Everything You Need to Know About Mardi Gras, A-Z

  • February 23, 2017
  • Jenna Maxwell

Ash Wednesday - This coming Wednesday March 1st is Ash Wednesday. It marks the first day of Lent, the six-week period of prayer and fasting that immediately follows the feasting and celebrating of Mardi Gras.

Beads-Beads are one of the most coveted "throws" that float riders toss to spectators during Mardi Gras parades. These inexpensive plastic strings of beads have been a favorite souvenir of Mardi Gras since the late nineteenth century when Krewe members first tossed them to very enthusiastic spectators.

Costumes-Just like Halloween, Mardi Gras celebrations often focus on dressing up in elaborate or even crazy costumes. Anything goes for Mardi Gras, but traditionally costumes are comprised of the designated Mardi Gras colors of purple, green and gold. A broad range of accessories will enhance Mardi Gras costumes including wigs, gloves, and hats. The most well known Mardi Gras accessory to wear, is, of course, a mask.

Doubloons-Another favorite Mardi Gras souvenir or "throw" is a commemorative doubloon. Mardi Gras souvenir doubloons look like coins but are crafted from colored aluminum, and then stamped with various Krewe's insignia and the year of the celebration. Seasoned Mardi Gras revelers will bring a bag to collect and carry their doubloons along with other Mardi Gras souvenirs.

Extravaganza-Mardi Gras or Fat Tuesday truly is nothing short of a full-blown extravaganza. With a steady stream of food, drink, costume parties, parades and masquerade balls, this grand celebration is an event for the ages.

Fat Tuesday-Fat Tuesday gets its name from being a day of extreme eating, drinking and partying that happens just before Lent. Ash Wednesday begins this six-week period of fasting and self-denial.

Glitz-Nothing about Mardi Gras is dull or blasé--in fact, if ever there were a time to put on the glitz, this would be the day!

Hangover-Mardi Gras is well known to be a time for eating and drinking, often in excess. For some, this may mean an inevitable hangover.

Imaginative-Mardi Gras and imagination go hand in hand. There are many opportunities to use your creativity while celebrating this exciting event. Now is the time to put together an exciting Mardi Gras costume look that expresses your unique personality.

Jazz-The celebrations of Mardi Gras have adopted much of the finer parts of New Orleans culture which naturally includes The Big Easy's best jazz music.

King Cake-The King Cake is one of the most traditional party foods served during Mardi Gras celebrations. The King Cake gets its name from the three kings or wise men that visited the baby Jesus after his birth. Made of pastry, the King Cake is baked into a circular shape and is then decorated with sprinkles of green, purple and gold sugar. Baked inside the King Cake is a small plastic baby. Tradition states that whoever gets the piece of cake that holds the baby must hold the following year's party.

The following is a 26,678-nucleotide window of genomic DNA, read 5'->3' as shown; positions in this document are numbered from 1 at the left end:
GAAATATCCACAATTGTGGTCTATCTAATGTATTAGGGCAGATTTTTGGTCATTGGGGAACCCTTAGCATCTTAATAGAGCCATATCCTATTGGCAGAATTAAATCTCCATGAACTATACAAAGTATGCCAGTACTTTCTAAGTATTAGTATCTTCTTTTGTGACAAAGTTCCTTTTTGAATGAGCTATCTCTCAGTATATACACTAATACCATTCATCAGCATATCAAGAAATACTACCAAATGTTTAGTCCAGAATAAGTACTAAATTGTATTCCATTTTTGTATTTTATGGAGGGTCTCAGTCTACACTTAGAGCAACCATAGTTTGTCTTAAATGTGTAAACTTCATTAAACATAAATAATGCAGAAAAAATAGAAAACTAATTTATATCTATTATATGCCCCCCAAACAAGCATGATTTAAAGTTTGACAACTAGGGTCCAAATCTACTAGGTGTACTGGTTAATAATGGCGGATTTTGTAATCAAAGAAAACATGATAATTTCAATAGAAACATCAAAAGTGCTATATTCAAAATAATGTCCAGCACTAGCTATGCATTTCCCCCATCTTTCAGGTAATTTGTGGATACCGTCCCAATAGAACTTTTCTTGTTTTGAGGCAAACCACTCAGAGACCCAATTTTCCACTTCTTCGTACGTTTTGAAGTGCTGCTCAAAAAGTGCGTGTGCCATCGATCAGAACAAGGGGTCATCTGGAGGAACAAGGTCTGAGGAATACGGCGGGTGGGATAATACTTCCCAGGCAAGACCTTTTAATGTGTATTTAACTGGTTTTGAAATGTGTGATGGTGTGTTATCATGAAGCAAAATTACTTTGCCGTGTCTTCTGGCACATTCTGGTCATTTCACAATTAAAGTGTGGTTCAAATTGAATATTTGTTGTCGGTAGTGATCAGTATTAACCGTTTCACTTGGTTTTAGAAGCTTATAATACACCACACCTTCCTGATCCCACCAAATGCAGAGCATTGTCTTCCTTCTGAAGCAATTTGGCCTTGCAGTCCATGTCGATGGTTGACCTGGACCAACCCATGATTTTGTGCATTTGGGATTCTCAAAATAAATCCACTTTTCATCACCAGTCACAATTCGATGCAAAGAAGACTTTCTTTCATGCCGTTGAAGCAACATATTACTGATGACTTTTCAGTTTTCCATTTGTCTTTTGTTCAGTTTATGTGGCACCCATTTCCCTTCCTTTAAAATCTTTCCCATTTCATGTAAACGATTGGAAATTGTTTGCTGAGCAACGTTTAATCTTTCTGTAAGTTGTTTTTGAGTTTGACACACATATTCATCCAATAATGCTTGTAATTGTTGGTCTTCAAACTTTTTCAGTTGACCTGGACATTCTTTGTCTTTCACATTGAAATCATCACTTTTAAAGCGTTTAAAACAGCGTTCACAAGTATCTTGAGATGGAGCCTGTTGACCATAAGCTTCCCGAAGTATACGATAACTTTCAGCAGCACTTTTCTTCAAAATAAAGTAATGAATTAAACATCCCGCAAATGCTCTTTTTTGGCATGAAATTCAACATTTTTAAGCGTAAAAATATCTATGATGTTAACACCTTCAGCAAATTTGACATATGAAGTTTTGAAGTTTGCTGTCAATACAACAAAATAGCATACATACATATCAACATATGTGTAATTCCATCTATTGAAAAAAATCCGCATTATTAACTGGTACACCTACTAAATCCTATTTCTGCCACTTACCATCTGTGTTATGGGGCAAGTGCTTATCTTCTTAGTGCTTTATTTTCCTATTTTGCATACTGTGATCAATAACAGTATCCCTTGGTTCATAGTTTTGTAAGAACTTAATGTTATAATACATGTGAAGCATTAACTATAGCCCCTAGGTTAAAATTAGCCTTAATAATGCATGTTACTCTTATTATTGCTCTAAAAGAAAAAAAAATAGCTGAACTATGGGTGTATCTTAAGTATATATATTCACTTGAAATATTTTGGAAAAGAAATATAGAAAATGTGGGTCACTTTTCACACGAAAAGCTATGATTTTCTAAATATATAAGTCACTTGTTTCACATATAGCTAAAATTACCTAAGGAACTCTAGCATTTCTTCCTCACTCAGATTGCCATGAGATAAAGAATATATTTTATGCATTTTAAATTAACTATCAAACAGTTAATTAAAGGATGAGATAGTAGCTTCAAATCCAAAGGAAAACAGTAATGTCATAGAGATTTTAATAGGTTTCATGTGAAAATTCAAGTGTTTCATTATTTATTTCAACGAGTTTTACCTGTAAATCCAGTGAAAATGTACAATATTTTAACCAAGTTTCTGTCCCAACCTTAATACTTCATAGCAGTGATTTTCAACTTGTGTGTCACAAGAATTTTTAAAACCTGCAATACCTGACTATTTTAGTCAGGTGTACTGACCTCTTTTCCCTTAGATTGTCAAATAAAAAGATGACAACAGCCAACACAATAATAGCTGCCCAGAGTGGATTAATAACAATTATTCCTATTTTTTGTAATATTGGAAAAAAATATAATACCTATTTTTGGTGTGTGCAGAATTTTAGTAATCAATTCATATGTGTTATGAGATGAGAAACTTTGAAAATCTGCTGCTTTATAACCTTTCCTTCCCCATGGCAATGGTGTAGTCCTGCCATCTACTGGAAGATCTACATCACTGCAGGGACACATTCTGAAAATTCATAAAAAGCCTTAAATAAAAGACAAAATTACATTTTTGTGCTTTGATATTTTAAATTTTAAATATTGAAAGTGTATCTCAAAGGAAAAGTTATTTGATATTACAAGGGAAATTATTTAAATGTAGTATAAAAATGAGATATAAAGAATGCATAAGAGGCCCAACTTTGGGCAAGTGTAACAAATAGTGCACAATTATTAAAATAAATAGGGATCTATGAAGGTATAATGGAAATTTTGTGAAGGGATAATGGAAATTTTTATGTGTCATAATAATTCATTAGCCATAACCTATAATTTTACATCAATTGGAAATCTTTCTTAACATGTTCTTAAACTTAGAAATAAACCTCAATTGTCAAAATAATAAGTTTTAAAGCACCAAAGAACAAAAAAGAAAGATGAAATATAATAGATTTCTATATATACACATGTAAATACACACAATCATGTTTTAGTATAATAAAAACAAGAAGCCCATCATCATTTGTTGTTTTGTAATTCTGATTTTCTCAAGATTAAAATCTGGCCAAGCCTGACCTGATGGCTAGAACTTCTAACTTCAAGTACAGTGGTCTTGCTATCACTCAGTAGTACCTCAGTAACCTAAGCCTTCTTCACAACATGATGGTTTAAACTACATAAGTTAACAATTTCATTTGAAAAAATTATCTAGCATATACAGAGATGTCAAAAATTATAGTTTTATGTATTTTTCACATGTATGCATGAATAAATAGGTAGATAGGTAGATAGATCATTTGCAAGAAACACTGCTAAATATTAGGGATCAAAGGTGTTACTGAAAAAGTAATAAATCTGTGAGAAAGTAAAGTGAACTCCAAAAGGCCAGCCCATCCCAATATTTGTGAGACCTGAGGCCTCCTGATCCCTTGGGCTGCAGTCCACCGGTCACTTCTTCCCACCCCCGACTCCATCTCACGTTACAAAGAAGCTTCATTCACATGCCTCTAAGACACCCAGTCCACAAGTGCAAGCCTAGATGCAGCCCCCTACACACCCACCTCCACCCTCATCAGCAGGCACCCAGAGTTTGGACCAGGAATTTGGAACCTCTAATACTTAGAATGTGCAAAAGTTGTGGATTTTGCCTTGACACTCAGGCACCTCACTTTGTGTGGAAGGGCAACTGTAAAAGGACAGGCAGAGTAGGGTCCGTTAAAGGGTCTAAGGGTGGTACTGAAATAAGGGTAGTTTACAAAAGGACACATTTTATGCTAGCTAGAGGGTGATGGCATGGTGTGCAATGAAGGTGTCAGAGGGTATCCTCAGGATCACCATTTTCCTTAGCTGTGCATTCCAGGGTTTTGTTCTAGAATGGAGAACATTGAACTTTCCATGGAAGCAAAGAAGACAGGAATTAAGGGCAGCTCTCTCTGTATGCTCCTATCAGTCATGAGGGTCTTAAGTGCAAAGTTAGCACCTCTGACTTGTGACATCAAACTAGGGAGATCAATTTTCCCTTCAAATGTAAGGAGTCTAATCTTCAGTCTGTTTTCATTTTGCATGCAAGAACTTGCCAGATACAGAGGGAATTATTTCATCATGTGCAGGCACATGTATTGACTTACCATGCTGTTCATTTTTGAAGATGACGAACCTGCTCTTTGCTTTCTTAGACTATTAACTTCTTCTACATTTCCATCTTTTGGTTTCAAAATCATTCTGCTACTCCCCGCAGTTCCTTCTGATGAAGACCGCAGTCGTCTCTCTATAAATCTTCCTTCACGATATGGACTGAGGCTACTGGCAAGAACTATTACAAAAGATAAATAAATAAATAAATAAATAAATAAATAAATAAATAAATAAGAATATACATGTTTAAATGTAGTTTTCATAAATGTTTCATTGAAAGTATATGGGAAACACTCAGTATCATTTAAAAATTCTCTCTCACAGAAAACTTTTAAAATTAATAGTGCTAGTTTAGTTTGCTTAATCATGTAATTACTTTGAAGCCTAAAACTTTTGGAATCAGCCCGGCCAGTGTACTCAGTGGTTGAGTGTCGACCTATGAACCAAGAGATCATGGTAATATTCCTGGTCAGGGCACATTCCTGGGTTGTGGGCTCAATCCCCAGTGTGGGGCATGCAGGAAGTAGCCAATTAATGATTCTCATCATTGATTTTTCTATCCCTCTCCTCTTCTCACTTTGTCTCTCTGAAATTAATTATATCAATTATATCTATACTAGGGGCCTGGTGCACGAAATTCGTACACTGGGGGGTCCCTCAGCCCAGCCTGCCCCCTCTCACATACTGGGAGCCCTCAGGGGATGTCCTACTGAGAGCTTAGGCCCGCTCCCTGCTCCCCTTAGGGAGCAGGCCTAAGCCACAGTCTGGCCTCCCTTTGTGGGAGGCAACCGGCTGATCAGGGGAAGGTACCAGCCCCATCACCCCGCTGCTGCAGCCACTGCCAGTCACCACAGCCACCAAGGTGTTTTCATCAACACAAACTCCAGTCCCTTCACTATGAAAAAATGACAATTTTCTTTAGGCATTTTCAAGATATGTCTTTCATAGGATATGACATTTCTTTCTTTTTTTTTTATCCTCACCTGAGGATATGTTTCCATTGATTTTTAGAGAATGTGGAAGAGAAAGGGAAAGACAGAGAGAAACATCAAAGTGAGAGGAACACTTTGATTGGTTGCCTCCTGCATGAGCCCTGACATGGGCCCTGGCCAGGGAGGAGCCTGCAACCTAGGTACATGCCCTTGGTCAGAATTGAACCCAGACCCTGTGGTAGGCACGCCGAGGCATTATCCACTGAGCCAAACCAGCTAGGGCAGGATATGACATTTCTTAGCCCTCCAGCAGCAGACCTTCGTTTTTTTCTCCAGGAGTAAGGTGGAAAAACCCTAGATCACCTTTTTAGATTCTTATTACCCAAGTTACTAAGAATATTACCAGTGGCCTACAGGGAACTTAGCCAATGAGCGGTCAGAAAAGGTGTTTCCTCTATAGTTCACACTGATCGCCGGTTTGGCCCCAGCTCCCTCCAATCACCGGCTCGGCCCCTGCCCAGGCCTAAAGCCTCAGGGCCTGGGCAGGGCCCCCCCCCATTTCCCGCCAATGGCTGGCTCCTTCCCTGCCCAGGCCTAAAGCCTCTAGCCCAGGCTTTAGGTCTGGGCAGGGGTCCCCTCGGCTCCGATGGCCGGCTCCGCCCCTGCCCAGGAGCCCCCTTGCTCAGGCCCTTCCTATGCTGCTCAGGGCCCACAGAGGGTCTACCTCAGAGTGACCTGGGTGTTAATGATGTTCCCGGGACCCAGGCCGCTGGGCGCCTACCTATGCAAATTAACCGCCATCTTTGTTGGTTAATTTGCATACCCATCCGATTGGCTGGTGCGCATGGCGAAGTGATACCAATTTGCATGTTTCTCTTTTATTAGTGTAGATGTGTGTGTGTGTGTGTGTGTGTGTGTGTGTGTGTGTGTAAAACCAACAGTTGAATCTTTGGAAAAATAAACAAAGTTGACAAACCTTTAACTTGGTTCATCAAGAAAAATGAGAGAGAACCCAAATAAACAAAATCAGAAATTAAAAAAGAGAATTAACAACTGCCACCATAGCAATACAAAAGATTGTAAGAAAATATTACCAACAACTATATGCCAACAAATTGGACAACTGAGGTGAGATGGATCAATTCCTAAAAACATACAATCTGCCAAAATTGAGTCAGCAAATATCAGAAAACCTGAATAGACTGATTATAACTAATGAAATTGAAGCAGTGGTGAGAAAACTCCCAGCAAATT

Lent-Lent is the six-week period of prayer and fasting that begins on Ash Wednesday and ends on Easter Sunday.

Masks-The wearing of masks is a longstanding tradition of Mardi Gras. The masking tradition started many years ago as a way to conceal one's true identity during the extreme feasting, revelry and sometimes, debauchery that occurred during the celebration of Mardi Gras. Wearing a mask allowed for an easier abandonment of societal restrictions as well as the mixing of social classes without any repercussions.

New Orleans-New Orleans is the home of the largest Mardi Gras celebration in the United States.

Outrageous-When it comes to Mardi Gras festivities, one word comes to mind. Outrageous! From costumes and favors to food and parties, Mardi Gras is well known for being the time to eat, drink and be merry.

Parades-During the period leading up to Mardi Gras you can expect to see many fabulous parades. The amazing spectacles begin in the month of January and continue all the way through Fat Tuesday. All float riders are masked, and most will be tossing throws and trinkets to parade onlookers.

Queen-At each year's Mardi Gras celebration a King and Queen are named to rule over all of the carnival festivities.

Rex-Rex is the legendary King of Carnival or Mardi Gras. The Rex Organization is one of the longest functioning Krewe's of Mardi Gras and has been hosting the celebration since 1872. Shrove Tuesday-Shrove Tuesday is another name for Fat Tuesday, the day before Ash Wednesday and has long been a traditional day for feasting and celebrating.

Trinkets-What would Mardi Gras be without a full assortment of trinkets and souvenirs? Popular Mardi Gras trinkets include plastic beads, doubloons, cups and stuffed animals.

Ultimate Party-What more do we need to say about Mardi Gras? The term "ultimate party" pretty much sums up the experience to a tee.

Voodoo-A longstanding part of New Orleans history, the Voodoo religion came to New Orleans with slaves who had practiced the religion in their homeland of Africa. Some areas of the Voodoo religion have been passed on for generations in this southern region of the country, including various religious ceremonies and of course, Voodoo themed costumes.

Waving-If you are going to watch a Mardi Gras parade, get ready to do a lot of waving. Waving to the float riders to capture their attention will likely get more parade throws tossed in your direction!

Xylophone-The unique xylophone is just one of many great instruments used to play the festive and sometimes raucous music that made Mardi Gras famous.

Zest-If you have a zest for adventure. Mardi Gras celebrating is the holiday for you! Even if you can't make the trip to New Orleans, consider holding a Mardi Gras party in your own neck of the woods!

Happy Mardi Gras from your friends at Halloween Express!